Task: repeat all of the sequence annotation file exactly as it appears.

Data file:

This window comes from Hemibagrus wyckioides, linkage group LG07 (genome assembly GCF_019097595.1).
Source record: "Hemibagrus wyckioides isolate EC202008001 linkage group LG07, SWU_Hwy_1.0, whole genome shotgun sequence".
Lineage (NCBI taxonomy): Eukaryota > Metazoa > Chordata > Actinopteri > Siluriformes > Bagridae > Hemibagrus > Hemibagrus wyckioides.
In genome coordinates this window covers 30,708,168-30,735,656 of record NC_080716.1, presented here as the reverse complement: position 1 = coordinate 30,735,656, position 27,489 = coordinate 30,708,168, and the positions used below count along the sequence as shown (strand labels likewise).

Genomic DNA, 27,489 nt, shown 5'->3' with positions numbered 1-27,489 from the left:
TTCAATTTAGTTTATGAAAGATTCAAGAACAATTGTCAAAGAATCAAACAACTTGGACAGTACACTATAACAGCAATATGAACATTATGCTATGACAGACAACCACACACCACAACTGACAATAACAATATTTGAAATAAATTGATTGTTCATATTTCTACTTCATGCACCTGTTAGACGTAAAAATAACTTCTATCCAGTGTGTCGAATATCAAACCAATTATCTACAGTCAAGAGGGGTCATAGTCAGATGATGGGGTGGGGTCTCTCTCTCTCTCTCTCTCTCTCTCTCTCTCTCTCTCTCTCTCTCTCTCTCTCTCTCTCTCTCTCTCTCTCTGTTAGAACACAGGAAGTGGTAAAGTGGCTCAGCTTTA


This window comes from Hemibagrus wyckioides, linkage group LG07 (genome assembly GCF_019097595.1).
Source record: "Hemibagrus wyckioides isolate EC202008001 linkage group LG07, SWU_Hwy_1.0, whole genome shotgun sequence".
Lineage (NCBI taxonomy): Eukaryota > Metazoa > Chordata > Actinopteri > Siluriformes > Bagridae > Hemibagrus > Hemibagrus wyckioides.
In genome coordinates this window covers 30,708,168-30,735,656 of record NC_080716.1, presented here as the reverse complement: position 1 = coordinate 30,735,656, position 27,489 = coordinate 30,708,168, and the positions used below count along the sequence as shown (strand labels likewise).

Genomic DNA, 27,489 nt, shown 5'->3' with positions numbered 1-27,489 from the left:
TTCAATTTAGTTTATGAAAGATTCAAGAACAATTGTCAAAGAATCAAACAACTTGGACAGTACACTATAACAGCAATATGAACATTATGCTATGACAGACAACCACACACCACAACTGACAATAACAATATTTGAAATAAATTGATTGTTCATATTTCTACTTCATGCACCTGTTAGACGTAAAAATAACTTCTATCCAGTGTGTCGAATATCAAACCAATTATCTACAGTCAAGAGGGGTCATAGTCAGATGATGGGGTGGGGTCTCTCTCTCTCTCTCTCTCTCTCTCTCTCTCTCTCTCTCTCTCTCTCTCTCTCTCTCTCTCTCTCTCTCTCTGTTAGAACACAGGAAGTGGTAAAGTGGCTCAGCTTTA